How Going Vegan Affects Your Sleep

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There are numerous benefits to eating a predominantly plant-based diet. In addition to being dense in nutrients, promoting a healthy body weight, reducing inflammation, and promoting heart health, some research also suggests that veganism supports better sleep. But how is that possible?

Well, most people are aware of the way food and beverages affect the sleep-wake cycle. A cup of coffee or tea in the morning is a great way to wake up. A piece of chocolate or sugary snack can help raise energy levels, but only temporarily. For some, a glass of hot milk makes for the perfect beverage before going to bed.

However, sugar and caffeine aren’t the only nutrients that could be affecting your ability to fall and stay asleep. It turns out that all macro and micronutrients impact sleep quality.

What Makes the Vegan Diet Beneficial for Sleep?

One of the most impactful benefits of cutting out animal products from one’s diet is that it limits the intake of sleep-detrimental compounds.

Research has already shown that meats may increase the severity of obstructive sleep apnea. But, it turns out that dairy also has harmful effects on the quality of your rest. Rich in tyramine, aged cheese, smoked and cured meats, pickled foods, and alcoholic beverages could all potentially disrupt your sleep quality. 

Tyramine is an amino acid naturally found in many animal-based products and vegetables. When consumed, it has a vasoactive effect. This means that it elevates blood pressure and heart rate, and causes the brain to go into an alert state.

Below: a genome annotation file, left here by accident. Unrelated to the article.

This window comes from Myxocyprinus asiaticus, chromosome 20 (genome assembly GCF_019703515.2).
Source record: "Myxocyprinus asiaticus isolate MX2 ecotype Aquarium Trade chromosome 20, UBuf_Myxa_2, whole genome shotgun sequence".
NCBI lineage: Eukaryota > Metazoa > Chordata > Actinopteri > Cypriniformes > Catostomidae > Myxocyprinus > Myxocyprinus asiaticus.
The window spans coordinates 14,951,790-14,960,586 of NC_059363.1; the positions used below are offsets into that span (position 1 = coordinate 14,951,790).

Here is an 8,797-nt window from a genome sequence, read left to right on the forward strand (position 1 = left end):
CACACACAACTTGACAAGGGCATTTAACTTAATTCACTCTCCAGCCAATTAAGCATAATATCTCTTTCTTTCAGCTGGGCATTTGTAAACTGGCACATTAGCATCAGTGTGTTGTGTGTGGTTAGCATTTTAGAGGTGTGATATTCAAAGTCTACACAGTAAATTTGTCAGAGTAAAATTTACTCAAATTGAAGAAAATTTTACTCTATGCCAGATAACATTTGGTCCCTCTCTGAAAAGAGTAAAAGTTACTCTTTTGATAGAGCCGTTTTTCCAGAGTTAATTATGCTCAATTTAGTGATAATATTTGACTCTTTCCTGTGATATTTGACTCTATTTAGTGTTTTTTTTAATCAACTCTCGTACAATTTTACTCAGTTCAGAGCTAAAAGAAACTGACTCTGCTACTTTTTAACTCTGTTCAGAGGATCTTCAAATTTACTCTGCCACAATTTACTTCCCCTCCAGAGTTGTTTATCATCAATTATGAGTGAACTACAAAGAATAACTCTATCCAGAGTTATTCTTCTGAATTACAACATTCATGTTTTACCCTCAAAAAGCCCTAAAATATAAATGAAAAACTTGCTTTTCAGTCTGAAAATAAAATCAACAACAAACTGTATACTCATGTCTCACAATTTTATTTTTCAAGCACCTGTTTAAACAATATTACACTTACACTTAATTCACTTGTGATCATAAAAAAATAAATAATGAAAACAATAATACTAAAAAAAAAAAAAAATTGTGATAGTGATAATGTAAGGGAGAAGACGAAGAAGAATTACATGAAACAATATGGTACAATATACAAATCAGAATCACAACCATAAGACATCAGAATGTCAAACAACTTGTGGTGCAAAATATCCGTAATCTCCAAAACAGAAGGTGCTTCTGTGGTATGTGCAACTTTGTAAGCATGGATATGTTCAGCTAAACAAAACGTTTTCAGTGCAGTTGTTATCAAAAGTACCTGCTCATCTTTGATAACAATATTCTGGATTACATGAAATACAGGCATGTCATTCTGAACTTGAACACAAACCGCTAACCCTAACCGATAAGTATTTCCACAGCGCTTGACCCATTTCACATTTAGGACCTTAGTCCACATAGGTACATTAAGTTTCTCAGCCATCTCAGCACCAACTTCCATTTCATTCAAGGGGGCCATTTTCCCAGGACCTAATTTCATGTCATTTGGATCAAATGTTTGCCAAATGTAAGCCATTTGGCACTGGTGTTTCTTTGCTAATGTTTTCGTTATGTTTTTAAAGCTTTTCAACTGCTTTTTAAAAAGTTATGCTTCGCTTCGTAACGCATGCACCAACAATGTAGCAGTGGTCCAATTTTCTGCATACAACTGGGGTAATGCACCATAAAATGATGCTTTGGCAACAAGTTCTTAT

You’re quite likely to have experienced the effect. Think about a time you may have had an extra glass of wine. Despite making you tired, it actually caused your thoughts to race. Such a hyper-alert state made it difficult to settle down and fall asleep, ultimately preventing you from getting the rest you need.

As the vegan diet eliminates many foods that contain tyramine, it’s a natural choice for those who have found it difficult to fall asleep after a meal. Another benefit of veganism is that the fibrous vegetables it’s based on are far easier to digest than high-fat or high-protein meals.

Moreover, the vegan diet provides a high dose of vitamin E, vitamin C, and vitamin B6. These micronutrients have antioxidant properties. They also promote the secretion of melatonin and serotonin (hormones that put you in a relaxed state). So, it’s no surprise that eating predominantly plant-based helps you rest more efficiently.

Can Veganism Hurt Sleep?

Unfortunately, however, a plant-based diet does not come without its drawbacks. As it restricts diet, it holds the potential of causing several nutrient deficiencies.

The most commonly addressed one is definitely vitamin B12. The main signs of deficiency for this nutrient include weakness, tiredness, and lightheadedness. However, not ingesting enough foods that contain the vitamin may also lead to disrupted sleep-wake rhythms.